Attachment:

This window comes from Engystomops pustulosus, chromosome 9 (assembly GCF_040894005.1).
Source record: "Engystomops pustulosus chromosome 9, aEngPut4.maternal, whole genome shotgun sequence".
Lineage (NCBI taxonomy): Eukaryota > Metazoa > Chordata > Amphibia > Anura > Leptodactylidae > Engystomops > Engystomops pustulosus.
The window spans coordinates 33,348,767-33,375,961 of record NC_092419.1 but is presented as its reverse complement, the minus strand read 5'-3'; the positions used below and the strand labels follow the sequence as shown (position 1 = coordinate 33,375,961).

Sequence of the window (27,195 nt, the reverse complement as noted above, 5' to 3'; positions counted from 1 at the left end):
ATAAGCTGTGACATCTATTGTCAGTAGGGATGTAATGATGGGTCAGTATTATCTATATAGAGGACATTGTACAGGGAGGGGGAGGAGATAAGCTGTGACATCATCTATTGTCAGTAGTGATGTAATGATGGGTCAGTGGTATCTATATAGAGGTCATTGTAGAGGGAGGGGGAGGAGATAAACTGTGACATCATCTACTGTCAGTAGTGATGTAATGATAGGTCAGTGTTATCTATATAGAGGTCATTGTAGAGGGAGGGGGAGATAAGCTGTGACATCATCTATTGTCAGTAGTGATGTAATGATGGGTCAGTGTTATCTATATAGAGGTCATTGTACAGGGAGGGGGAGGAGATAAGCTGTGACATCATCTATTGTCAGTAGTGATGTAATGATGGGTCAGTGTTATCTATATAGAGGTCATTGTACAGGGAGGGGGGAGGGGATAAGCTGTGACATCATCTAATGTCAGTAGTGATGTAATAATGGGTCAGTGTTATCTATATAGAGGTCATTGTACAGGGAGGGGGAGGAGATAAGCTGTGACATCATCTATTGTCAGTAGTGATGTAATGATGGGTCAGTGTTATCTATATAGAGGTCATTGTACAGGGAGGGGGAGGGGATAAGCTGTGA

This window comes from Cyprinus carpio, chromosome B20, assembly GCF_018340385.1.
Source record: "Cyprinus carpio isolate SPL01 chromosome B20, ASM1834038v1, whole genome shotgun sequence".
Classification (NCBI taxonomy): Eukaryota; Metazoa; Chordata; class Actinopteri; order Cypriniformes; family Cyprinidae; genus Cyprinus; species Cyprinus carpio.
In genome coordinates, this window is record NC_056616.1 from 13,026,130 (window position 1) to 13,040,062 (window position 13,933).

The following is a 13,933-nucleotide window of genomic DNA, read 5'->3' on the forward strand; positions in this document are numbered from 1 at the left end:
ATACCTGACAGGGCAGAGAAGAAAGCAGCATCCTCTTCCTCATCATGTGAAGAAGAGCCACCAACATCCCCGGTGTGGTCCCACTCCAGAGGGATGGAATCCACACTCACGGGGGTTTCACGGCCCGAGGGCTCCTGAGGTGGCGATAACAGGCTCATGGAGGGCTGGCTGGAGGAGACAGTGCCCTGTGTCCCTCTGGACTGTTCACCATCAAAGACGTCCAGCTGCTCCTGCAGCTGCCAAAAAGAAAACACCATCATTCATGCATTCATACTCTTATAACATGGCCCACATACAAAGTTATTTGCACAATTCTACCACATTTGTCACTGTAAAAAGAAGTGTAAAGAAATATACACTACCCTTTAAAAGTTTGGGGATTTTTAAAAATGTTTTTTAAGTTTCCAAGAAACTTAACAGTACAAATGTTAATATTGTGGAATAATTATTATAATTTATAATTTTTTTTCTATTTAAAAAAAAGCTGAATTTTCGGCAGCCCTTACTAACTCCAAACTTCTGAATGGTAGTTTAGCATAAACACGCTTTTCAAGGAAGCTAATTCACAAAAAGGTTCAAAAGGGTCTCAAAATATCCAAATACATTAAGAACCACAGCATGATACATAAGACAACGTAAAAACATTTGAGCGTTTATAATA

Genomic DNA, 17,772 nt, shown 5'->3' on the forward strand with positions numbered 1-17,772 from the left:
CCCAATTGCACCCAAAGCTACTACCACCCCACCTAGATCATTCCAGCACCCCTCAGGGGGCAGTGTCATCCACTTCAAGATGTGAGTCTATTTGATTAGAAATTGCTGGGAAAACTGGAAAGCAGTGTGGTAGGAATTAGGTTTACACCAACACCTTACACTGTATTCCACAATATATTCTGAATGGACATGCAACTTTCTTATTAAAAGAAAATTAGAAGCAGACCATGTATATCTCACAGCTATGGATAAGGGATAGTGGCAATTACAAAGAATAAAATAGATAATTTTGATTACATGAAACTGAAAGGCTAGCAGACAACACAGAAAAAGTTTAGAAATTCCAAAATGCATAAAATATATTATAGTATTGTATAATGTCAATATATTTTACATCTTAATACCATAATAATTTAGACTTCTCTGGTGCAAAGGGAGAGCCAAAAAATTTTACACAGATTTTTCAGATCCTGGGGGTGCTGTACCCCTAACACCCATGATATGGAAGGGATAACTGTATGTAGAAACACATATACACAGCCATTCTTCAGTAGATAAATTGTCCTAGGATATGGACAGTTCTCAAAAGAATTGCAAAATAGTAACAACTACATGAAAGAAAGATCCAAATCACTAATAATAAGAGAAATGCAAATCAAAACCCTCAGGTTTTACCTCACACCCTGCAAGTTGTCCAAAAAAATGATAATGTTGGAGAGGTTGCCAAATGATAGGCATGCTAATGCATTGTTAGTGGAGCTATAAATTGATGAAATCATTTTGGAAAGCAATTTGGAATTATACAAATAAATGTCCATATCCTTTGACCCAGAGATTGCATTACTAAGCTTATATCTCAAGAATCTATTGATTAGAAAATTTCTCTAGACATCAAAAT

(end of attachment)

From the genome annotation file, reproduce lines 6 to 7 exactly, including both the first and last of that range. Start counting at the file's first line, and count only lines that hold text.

ATAAGCTGTGACATCTATTGTCAGTAGGGATGTAATGATGGGTCAGTATTATCTATATAGAGGACATTGTACAGGGAGGGGGAGGAGATAAGCTGTGACATCATCTATTGTCAGTAGTGATGTAATGATGGGTCAGTGGTATCTATATAGAGGTCATTGTAGAGGGAGGGGGAGGAGATAAACTGTGACATCATCTACTGTCAGTAGTGATGTAATGATAGGTCAGTGTTATCTATATAGAGGTCATTGTAGAGGGAGGGGGAGATAAGCTGTGACATCATCTATTGTCAGTAGTGATGTAATGATGGGTCAGTGTTATCTATATAGAGGTCATTGTACAGGGAGGGGGAGGAGATAAGCTGTGACATCATCTATTGTCAGTAGTGATGTAATGATGGGTCAGTGTTATCTATATAGAGGTCATTGTACAGGGAGGGGGGAGGGGATAAGCTGTGACATCATCTAATGTCAGTAGTGATGTAATAATGGGTCAGTGTTATCTATATAGAGGTCATTGTACAGGGAGGGGGAGGAGATAAGCTGTGACATCATCTATTGTCAGTAGTGATGTAATGATGGGTCAGTGTTATCTATATAGAGGTCATTGTACAGGGAGGGGGAGGGGATAAGCTGTGA

This window comes from Cyprinus carpio, chromosome B20, assembly GCF_018340385.1.